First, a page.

With the technical part of building state and federal health insurance exchanges mostly complete, contractors are now hoping to find work communicating with potential customers.
Companies from Adobe to Maximus are looking to work that will involve first-hand interaction with citizens, meaning they must prepare to combat misinformation and boil down complex decisions.
Adobe, which has a government-focused office in Tysons Corner, has already been working with state exchanges, which are online marketplaces that allow individuals to shop for insurance coverage. The company said it previously won work providing its digital signature technology to Rhode Island’s exchange, so that users can produce a legally binding signature even on an iPad, and has sold software to California that allows enrollees to automatically populate forms so that they save time.
Now, said Michael Jackson, director of health care strategy and solutions at Adobe Systems, states and the federal government are directing attention to interacting with users.
“Within the last three to six months, a lot of attention has shifted to driving awareness, outreach to the citizens and various communities ... to drive participation to the exchanges,” he said.
The Center for Medicare and Medicaid Services confirmed that it is gearing up for a public education campaign. The agency tacked $33 million onto an initial $8 million contract awarded to Weber Shandwick, a public relations firm, to handle media and digital outreach. Weber Shandwick did not return requests for comment.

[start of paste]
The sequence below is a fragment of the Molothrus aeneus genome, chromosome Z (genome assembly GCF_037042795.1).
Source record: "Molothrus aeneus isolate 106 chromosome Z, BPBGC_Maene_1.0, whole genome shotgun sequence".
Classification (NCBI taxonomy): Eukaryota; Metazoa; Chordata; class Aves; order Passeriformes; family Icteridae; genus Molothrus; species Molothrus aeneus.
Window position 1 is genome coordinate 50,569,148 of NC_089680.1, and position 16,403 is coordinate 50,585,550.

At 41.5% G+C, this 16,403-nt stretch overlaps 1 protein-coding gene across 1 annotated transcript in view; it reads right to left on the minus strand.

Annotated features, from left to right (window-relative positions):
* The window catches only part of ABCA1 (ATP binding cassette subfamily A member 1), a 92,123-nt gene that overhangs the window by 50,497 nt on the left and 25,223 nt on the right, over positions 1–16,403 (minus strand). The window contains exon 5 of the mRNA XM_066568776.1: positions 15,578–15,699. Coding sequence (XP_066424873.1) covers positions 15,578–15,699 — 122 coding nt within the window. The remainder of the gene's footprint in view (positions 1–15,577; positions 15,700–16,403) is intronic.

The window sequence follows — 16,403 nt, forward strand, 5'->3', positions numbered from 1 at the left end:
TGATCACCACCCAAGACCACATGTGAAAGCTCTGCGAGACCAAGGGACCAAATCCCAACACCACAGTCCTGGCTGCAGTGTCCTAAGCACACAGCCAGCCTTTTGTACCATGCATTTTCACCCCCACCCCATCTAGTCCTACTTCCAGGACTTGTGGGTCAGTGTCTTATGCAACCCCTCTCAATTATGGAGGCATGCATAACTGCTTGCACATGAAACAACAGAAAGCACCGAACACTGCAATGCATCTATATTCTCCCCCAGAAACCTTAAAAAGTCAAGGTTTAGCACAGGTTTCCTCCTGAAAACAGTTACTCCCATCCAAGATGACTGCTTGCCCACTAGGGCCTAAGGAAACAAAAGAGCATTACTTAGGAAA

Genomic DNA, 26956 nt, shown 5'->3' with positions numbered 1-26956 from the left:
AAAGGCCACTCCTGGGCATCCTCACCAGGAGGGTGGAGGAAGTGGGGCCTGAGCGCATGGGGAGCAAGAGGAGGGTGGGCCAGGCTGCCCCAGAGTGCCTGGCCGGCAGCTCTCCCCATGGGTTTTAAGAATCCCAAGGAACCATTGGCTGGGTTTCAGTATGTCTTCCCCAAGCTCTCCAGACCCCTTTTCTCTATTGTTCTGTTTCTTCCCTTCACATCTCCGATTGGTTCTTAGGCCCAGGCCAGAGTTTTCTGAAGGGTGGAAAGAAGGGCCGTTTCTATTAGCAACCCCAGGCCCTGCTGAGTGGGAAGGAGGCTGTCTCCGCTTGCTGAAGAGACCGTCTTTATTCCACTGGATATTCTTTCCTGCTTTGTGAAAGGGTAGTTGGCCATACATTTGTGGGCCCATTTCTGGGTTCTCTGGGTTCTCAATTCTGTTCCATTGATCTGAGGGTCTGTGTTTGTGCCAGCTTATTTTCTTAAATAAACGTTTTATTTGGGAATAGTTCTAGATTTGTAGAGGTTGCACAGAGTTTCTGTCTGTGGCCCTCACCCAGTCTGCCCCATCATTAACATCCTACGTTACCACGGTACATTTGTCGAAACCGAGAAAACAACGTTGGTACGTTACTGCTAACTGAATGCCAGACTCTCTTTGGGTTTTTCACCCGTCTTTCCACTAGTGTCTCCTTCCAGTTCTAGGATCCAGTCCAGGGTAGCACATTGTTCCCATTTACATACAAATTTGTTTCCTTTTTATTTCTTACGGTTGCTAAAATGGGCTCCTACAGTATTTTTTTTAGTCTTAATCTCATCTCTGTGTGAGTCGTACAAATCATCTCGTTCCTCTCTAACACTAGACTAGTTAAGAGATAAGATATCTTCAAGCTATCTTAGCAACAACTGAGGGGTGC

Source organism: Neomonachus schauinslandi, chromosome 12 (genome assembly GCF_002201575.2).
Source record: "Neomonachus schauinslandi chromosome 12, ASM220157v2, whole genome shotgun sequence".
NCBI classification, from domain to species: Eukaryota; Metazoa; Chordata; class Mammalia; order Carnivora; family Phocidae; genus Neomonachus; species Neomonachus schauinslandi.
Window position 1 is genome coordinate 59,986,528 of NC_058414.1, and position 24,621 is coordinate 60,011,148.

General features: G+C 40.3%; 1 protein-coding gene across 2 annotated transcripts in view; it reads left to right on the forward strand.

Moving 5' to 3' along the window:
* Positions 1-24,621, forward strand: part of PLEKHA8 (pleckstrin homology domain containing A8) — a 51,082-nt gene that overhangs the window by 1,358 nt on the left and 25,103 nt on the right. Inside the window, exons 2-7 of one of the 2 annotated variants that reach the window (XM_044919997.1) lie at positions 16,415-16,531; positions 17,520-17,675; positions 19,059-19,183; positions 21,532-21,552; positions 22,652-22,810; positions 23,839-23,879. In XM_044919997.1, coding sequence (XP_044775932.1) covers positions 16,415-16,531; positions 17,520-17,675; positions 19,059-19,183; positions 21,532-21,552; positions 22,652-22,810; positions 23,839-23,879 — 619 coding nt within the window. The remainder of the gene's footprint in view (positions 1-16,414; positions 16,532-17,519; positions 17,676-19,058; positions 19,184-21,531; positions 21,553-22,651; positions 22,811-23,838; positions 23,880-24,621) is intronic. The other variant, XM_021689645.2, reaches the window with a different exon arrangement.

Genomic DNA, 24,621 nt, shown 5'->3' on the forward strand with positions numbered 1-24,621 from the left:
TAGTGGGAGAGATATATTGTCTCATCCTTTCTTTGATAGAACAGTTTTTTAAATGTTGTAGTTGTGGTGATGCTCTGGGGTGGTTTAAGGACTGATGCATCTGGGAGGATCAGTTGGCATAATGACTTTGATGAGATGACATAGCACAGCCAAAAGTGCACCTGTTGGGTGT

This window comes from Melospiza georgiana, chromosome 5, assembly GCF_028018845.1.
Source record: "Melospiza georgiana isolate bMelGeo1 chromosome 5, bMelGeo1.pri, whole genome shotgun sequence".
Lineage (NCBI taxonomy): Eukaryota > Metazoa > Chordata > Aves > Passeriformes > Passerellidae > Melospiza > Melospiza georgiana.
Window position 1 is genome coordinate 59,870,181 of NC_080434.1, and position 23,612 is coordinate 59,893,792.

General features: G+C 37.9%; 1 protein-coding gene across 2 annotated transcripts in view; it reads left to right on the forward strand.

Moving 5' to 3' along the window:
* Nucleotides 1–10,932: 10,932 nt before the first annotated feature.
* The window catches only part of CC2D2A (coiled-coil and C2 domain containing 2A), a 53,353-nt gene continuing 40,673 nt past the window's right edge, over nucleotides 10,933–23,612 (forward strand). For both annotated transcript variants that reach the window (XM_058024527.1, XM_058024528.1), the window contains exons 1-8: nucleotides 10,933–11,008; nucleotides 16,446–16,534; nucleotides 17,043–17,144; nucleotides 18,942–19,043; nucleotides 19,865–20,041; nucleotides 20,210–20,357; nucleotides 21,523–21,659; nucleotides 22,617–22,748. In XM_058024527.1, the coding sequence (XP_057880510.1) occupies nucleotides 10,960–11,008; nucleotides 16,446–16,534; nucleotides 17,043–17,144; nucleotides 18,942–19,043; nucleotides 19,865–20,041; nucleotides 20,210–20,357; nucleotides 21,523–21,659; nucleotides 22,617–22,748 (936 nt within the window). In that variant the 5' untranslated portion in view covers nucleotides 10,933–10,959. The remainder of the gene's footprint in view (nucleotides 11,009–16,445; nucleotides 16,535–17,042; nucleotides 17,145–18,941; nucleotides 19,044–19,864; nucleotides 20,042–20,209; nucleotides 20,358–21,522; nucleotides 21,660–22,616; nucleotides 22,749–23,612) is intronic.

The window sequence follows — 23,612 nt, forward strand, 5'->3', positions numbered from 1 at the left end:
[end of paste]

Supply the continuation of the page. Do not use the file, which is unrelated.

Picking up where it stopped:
The agency has also relaunched Healthcare.gov, a site meant to help consumers learn about their options. CMS said the site will add information and, by October, customers will be able to create accounts, fill out a single application and shop for plans on the site.
Even before the Oct.1 deadline for exchanges to go live, customer service centers are opening. Reston-based Maximus, for instance, opened its center in Maryland last week.
It’s too early for customers to enroll in insurance plans yet, but the center is available to handle residents’ questions, said Bruce L. Caswell, president and general manager of the company’s health services segment.
Maximus has won work managing seven state customer service centers, including that of the District and Maryland, as well as managing two federal centers as subcontractors to Falls Church-based General Dynamics.
For center representatives, “it’s important that they have good phone skills, good customer interaction skills,” Caswell said. “It’s a bit of the art rather than the science.”
These employees are trained on how to help customers as well as the details of the insurance plans available. Caswell said the centers often offer representatives who speak several different languages, as well as use an interpretation service to broaden that number.
Maximus is focused on “being able to meet consumers on their own terms,” Caswell said. “Being linguistically appropriate and culturally appropriate is super important to us.”
Hoping to handle social media outreach for the government, Adobe is pitching its experience providing these services for some commercial health care providers.
Adobe’s service includes responding to tweets that ask questions or share wrong information to promote the accurate message.
In the private sector, customers are becoming accustomed to tweeting at companies — from phone service providers to cable companies — for help.
“I do feel like the public sector is starting to learn from what’s happening in the private sector,” Jackson said.